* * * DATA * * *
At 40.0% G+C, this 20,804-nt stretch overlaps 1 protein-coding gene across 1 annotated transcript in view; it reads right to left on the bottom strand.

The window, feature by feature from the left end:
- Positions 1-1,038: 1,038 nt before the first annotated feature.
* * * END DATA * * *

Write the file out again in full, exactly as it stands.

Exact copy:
At 40.0% G+C, this 20,804-nt stretch overlaps 1 protein-coding gene across 1 annotated transcript in view; it reads right to left on the bottom strand.

The window, feature by feature from the left end:
- Positions 1-1,038: 1,038 nt before the first annotated feature.